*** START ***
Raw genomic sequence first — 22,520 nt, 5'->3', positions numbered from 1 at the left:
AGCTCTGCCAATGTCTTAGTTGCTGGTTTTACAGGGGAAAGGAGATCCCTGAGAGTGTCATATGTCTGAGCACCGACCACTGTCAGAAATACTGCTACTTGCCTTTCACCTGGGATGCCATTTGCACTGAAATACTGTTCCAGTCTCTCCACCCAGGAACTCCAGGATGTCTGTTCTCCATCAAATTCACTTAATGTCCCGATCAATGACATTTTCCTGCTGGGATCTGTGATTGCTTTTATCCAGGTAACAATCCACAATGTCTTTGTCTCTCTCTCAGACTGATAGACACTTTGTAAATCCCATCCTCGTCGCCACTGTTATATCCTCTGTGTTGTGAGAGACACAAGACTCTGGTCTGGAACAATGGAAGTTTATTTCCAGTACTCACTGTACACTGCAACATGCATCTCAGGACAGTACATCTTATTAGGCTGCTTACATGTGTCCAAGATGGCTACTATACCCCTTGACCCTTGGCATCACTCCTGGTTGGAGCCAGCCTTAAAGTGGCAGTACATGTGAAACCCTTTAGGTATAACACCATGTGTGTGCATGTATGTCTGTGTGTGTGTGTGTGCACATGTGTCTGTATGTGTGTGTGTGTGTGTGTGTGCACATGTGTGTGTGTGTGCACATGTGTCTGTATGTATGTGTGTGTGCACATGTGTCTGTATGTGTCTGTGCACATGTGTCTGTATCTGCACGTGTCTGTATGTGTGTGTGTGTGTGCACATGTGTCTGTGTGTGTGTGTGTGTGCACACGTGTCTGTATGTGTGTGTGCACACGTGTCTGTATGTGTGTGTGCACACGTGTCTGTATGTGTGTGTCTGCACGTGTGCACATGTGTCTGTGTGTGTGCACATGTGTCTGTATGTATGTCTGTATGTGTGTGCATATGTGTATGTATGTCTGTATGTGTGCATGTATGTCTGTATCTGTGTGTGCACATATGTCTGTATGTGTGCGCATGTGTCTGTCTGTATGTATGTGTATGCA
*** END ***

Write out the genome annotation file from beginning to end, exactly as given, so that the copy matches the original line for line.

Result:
Raw genomic sequence first — 22,520 nt, 5'->3', positions numbered from 1 at the left:
AGCTCTGCCAATGTCTTAGTTGCTGGTTTTACAGGGGAAAGGAGATCCCTGAGAGTGTCATATGTCTGAGCACCGACCACTGTCAGAAATACTGCTACTTGCCTTTCACCTGGGATGCCATTTGCACTGAAATACTGTTCCAGTCTCTCCACCCAGGAACTCCAGGATGTCTGTTCTCCATCAAATTCACTTAATGTCCCGATCAATGACATTTTCCTGCTGGGATCTGTGATTGCTTTTATCCAGGTAACAATCCACAATGTCTTTGTCTCTCTCTCAGACTGATAGACACTTTGTAAATCCCATCCTCGTCGCCACTGTTATATCCTCTGTGTTGTGAGAGACACAAGACTCTGGTCTGGAACAATGGAAGTTTATTTCCAGTACTCACTGTACACTGCAACATGCATCTCAGGACAGTACATCTTATTAGGCTGCTTACATGTGTCCAAGATGGCTACTATACCCCTTGACCCTTGGCATCACTCCTGGTTGGAGCCAGCCTTAAAGTGGCAGTACATGTGAAACCCTTTAGGTATAACACCATGTGTGTGCATGTATGTCTGTGTGTGTGTGTGTGCACATGTGTCTGTATGTGTGTGTGTGTGTGTGTGTGCACATGTGTGTGTGTGTGCACATGTGTCTGTATGTATGTGTGTGTGCACATGTGTCTGTATGTGTCTGTGCACATGTGTCTGTATCTGCACGTGTCTGTATGTGTGTGTGTGTGTGCACATGTGTCTGTGTGTGTGTGTGTGTGCACACGTGTCTGTATGTGTGTGTGCACACGTGTCTGTATGTGTGTGTGCACACGTGTCTGTATGTGTGTGTCTGCACGTGTGCACATGTGTCTGTGTGTGTGCACATGTGTCTGTATGTATGTCTGTATGTGTGTGCATATGTGTATGTATGTCTGTATGTGTGCATGTATGTCTGTATCTGTGTGTGCACATATGTCTGTATGTGTGCGCATGTGTCTGTCTGTATGTATGTGTATGCA